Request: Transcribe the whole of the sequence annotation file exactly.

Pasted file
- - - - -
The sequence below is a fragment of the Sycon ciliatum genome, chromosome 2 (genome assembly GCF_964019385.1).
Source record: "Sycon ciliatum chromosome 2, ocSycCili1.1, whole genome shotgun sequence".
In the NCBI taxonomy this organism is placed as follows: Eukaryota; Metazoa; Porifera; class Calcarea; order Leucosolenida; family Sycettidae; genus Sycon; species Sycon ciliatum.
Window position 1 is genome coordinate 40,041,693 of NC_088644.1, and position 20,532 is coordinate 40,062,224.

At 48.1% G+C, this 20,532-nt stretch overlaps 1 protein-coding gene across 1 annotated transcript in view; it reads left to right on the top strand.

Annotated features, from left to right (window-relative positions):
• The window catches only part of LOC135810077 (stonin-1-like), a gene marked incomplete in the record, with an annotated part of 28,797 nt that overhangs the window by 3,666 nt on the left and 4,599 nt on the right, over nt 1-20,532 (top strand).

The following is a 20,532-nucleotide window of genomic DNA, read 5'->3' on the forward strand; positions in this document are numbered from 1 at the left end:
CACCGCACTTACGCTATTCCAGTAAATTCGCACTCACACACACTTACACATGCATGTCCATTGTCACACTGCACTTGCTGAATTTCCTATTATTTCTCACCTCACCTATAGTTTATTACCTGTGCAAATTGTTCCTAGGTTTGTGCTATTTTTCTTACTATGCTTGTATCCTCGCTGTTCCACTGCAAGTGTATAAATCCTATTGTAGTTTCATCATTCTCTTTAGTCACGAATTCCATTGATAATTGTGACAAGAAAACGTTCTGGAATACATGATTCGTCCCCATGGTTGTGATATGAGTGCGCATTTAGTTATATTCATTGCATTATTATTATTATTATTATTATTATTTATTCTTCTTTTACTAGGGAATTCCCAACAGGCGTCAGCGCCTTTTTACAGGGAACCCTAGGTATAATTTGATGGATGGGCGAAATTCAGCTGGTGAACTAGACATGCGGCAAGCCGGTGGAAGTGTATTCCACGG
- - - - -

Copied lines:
The sequence below is a fragment of the Sycon ciliatum genome, chromosome 2 (genome assembly GCF_964019385.1).
Source record: "Sycon ciliatum chromosome 2, ocSycCili1.1, whole genome shotgun sequence".
In the NCBI taxonomy this organism is placed as follows: Eukaryota; Metazoa; Porifera; class Calcarea; order Leucosolenida; family Sycettidae; genus Sycon; species Sycon ciliatum.
Window position 1 is genome coordinate 40,041,693 of NC_088644.1, and position 20,532 is coordinate 40,062,224.

At 48.1% G+C, this 20,532-nt stretch overlaps 1 protein-coding gene across 1 annotated transcript in view; it reads left to right on the top strand.

Annotated features, from left to right (window-relative positions):
• The window catches only part of LOC135810077 (stonin-1-like), a gene marked incomplete in the record, with an annotated part of 28,797 nt that overhangs the window by 3,666 nt on the left and 4,599 nt on the right, over nt 1-20,532 (top strand).

The following is a 20,532-nucleotide window of genomic DNA, read 5'->3' on the forward strand; positions in this document are numbered from 1 at the left end:
CACCGCACTTACGCTATTCCAGTAAATTCGCACTCACACACACTTACACATGCATGTCCATTGTCACACTGCACTTGCTGAATTTCCTATTATTTCTCACCTCACCTATAGTTTATTACCTGTGCAAATTGTTCCTAGGTTTGTGCTATTTTTCTTACTATGCTTGTATCCTCGCTGTTCCACTGCAAGTGTATAAATCCTATTGTAGTTTCATCATTCTCTTTAGTCACGAATTCCATTGATAATTGTGACAAGAAAACGTTCTGGAATACATGATTCGTCCCCATGGTTGTGATATGAGTGCGCATTTAGTTATATTCATTGCATTATTATTATTATTATTATTATTATTTATTCTTCTTTTACTAGGGAATTCCCAACAGGCGTCAGCGCCTTTTTACAGGGAACCCTAGGTATAATTTGATGGATGGGCGAAATTCAGCTGGTGAACTAGACATGCGGCAAGCCGGTGGAAGTGTATTCCACGG